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AAOS Now

Published 9/1/2011

Hiring the right people

Recruiting and hiring administrative and clinical employees for a medical practice is not easy; there are never any guarantees that a person hired for a job will work out in the long term. All too frequently, though, employees in orthopaedic offices who are responsible for hiring staff fail to follow a protocol. Following a protocol reduces the likelihood of a bad hire and improves the likelihood of a good one.

Everyone involved in hiring staff must recognize from the outset that, to recruit staff successfully, the practice must first develop a mission statement and formulate both short-term and long-term strategic plans. Such is the case regardless of the size of the office. Without a mission statement and strategic plans, it is difficult for any business to determine either the positions that need to be filled or specify the qualifications that candidates must have.

On average, the time involved in recruiting, hiring, and training a new staff person is three to four months. This will vary, however, depending on the practice’s location, the position, the salary and benefits, and the economic climate.

A practice may choose to use a search firm to recruit for upper-level staff rather than undertake the search internally. Doing so will save time and effort on the part of physicians. The fees recruiting firms charge to undertake searches, however, may be high: a percent of the selected person’s first year’s salary plus expenses incurred in connection with the search.

A hiring protocol
Step 1: Develop/update the position description.
Examples of position descriptions are available on the on-line AAOS Practice Management Center at
www.aaos.org/pracman

Step 2: Identify potential candidates from inside and outside the practice. Internal candidates possess an inherent advantage in that they already know a lot about the office. External candidates may possess education, knowledge, and skills that internal candidates lack. As a general rule, hiring a physician’s spouse or other relative to work in the office is not a good idea. All persons interested in applying for a position in the practice should submit a cover letter, a resume, and a list of references.

Step 3: Conduct an initial phone screening of candidates. The person in the office who is overseeing the search for the new person should sort resumes received into three categories: definite interest, possible interest, and not qualified.

Persons in categories 1 and possibly 2 should be contacted and interviewed via the phone. Ideally one person should conduct all these interviews and should plan on spending 15 to 30 minutes per candidate. The interviewer should have a series of questions to ask all candidates (so they can be compared relative to one another) and should take detailed notes of candidates’ responses. The interviewer should be familiar with federal, state, and local human resource-related laws, including anti-discrimination regulations. The interviewer should also provide detailed information to candidates regarding the nature of the position, including duties and the working environment.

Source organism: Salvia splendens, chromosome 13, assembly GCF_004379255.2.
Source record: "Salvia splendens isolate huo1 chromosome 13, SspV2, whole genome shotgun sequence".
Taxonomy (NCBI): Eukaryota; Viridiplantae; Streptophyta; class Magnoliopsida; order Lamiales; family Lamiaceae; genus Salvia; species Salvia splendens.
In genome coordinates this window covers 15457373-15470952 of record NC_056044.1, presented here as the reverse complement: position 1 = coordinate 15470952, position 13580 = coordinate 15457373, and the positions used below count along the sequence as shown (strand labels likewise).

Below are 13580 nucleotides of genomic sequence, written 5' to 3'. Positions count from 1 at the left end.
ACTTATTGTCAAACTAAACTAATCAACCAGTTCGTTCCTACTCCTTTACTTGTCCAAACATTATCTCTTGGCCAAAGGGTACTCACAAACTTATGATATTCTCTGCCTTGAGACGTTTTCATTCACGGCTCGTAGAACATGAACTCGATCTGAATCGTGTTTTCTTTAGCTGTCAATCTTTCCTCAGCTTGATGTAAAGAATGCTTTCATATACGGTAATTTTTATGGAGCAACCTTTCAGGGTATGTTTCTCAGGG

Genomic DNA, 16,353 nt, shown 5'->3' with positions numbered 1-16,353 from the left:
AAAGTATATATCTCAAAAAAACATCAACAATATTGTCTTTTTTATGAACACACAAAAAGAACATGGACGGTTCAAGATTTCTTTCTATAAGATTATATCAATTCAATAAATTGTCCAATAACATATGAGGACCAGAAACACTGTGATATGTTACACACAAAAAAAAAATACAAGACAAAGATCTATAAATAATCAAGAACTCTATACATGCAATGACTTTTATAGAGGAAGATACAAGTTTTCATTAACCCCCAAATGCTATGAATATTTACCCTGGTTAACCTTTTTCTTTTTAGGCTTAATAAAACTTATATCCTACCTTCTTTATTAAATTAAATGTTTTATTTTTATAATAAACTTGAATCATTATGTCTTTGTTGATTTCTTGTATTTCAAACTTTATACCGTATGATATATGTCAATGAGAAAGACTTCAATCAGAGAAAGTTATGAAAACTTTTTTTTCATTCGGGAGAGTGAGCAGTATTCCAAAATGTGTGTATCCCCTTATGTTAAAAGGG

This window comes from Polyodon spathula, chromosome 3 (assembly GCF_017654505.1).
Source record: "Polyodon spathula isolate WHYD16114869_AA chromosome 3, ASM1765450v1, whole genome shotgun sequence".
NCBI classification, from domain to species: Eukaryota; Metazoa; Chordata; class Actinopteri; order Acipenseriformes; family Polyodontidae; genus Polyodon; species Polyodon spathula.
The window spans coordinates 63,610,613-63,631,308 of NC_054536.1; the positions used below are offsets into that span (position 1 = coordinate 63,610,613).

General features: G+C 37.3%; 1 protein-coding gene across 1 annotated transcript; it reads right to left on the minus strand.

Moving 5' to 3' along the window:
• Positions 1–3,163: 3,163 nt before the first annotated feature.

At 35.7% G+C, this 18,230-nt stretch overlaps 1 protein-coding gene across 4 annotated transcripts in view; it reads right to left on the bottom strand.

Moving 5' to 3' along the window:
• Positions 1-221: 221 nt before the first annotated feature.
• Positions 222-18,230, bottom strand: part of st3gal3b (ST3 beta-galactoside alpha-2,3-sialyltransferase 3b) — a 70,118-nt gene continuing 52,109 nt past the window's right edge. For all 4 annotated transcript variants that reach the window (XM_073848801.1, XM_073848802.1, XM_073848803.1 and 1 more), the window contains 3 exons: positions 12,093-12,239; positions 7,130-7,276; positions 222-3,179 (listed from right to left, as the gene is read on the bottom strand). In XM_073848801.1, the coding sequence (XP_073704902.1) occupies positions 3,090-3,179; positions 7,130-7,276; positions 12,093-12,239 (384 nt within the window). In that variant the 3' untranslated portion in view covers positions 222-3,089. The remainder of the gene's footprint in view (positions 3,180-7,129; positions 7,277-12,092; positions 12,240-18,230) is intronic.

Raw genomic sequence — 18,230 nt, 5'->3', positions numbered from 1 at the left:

Step 4: Interview candidates in person. In-person interviews should be conducted in a manner similar to phone interviews and will typically take at least an hour per person. Questions should build on the queries posed via the phone. Depending on the level of the position, interviews may be conducted by more than one person.

Step 5: Narrow the field to two or three people and conduct follow up in-person interviews. The follow-up interviews should not focus on whether the person can perform the job, but should focus on issues such as candidate’s ability to work well under pressure, to deal with difficult persons, and to solve problems.

Step 6: Check references, do background checks and (if appropriate) conduct drug tests. Checking references from employers is often difficult due to legal concerns. Background checks and drug testing are important, particularly if the person is going to be handling money or will have access to pharmaceutical products. Drug testing should only be undertaken within the context of an organization-wide policy that has been reviewed by legal counsel.

Step 7: Extend a written offer to the best candidate, one that sets forth in detail the conditions of employment. The offer letter should specify salary, start date, and payroll information, and provide general information concerning employee benefits such as health, life, and disability insurance. The letter should explicitly state that there will be an initial assessment period. The practice’s attorney should review standard provisions of offer letters to ensure compliance with government regulations.

Step 8: Orient and train the new employee. Orientation and training are critical activities even if the person is promoted from inside or comes from another orthopaedic office.

Editor’s note: This article is excerpted from the AAOS Practice Management Primer on Human Resources Management, which can be downloaded for free at www.aaos.org/pracman